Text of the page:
Or share space; it excited his energy levels
so he almost always avoided other electrons
except of course
those in very powerful magnetic fields
who frequently associate with each other
and for a time the union maintained its charge
But as even the dogs in the streets know
when electrons in powerful magnetic fields
associate with one another and behave
like quantum fluid, inevitably they form
new types of particles.
One night, all hell broke loose
an electron charge, baring only a fraction,
acted as a bosom in a strong magnetic field
and finally made the connection:
He found himself like a like a storm at sea.
a force blown on every magnetic wind
where electrons of this or that quantum fluid
moved in and out between his eddies and waves
without ever being properly charged, until one day
a new phenomena was created, and changed him
and all he thought his, irrevocably.
I am publishing the second in a series of courses in Plasma Physics, A brief History of Plasma Physics. It is interesting that the term plasma was first used by Langmuir in 192o’s, less than a hundred years ago. The contribution made by plasma to our everyday life is now quite remarkable. Everything from Laptops to iPads owe there existence to plasma processes and plasma technology. The range of products that depend on plasma processes grows every year. I try to keep us all abreast of the more interesting. See for example a recent post on plasma in the home.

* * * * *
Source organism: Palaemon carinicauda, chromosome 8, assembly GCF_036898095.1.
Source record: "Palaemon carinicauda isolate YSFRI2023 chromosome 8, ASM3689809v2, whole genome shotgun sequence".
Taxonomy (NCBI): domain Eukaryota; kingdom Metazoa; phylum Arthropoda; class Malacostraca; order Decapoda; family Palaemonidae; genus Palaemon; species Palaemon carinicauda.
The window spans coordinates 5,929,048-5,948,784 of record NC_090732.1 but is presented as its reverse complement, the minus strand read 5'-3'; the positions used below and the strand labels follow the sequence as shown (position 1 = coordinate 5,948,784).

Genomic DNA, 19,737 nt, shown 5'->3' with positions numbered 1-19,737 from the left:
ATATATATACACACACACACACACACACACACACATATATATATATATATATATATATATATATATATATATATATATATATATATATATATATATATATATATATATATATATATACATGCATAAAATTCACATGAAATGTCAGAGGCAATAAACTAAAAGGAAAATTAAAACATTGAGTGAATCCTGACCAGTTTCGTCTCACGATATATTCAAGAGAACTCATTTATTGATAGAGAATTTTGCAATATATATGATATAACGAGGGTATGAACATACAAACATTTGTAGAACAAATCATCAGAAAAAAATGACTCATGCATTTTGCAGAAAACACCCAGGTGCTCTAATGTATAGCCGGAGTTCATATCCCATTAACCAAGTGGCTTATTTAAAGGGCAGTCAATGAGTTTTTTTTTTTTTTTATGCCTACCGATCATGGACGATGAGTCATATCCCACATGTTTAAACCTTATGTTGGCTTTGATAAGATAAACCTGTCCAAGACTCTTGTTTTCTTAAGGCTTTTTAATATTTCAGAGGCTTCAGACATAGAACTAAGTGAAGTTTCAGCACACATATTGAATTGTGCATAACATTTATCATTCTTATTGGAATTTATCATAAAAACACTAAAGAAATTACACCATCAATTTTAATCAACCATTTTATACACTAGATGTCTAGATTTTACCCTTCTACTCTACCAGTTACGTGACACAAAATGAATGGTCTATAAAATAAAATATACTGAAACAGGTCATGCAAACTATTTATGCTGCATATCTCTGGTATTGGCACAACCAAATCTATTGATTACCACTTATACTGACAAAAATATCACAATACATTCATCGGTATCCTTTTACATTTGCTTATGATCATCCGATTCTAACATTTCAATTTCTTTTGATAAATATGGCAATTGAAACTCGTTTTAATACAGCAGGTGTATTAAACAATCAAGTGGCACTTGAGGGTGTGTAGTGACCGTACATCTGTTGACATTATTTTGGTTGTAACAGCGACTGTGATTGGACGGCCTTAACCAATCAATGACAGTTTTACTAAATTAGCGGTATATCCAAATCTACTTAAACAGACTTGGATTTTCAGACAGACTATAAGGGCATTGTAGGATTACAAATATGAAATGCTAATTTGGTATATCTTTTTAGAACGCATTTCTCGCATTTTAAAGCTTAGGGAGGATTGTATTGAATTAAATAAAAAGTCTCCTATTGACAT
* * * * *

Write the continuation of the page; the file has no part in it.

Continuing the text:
Find a short Video of the material in a Brief History of Plasma Physics on Youtube
I see that Lawrenceville Plasma Physics is back in the news again with the announcement of a collaboration between LPP and an Iranian research institution. The collaboration agreement is for scientific publications on aneutronic fusion, which some sources claim could be a possible route to cheap, safe, clean energy. This blog believes the claim is the result of an over active imagination of a science fiction writer. The US Government is taking this agreement seriously with claims that President Obama’s Council of Advisors on Science & Technology have been briefed on this agreement.
However, I believe that the efforts at LPP are more likely to be the flights of imagination of the lead researcher than any serious attempt at fusion. However, it is discomforting to see this nonsense elevated by this political manoeuvre by LPP. I can only hope it leads to the place being closed down.
Importance of Scientific Research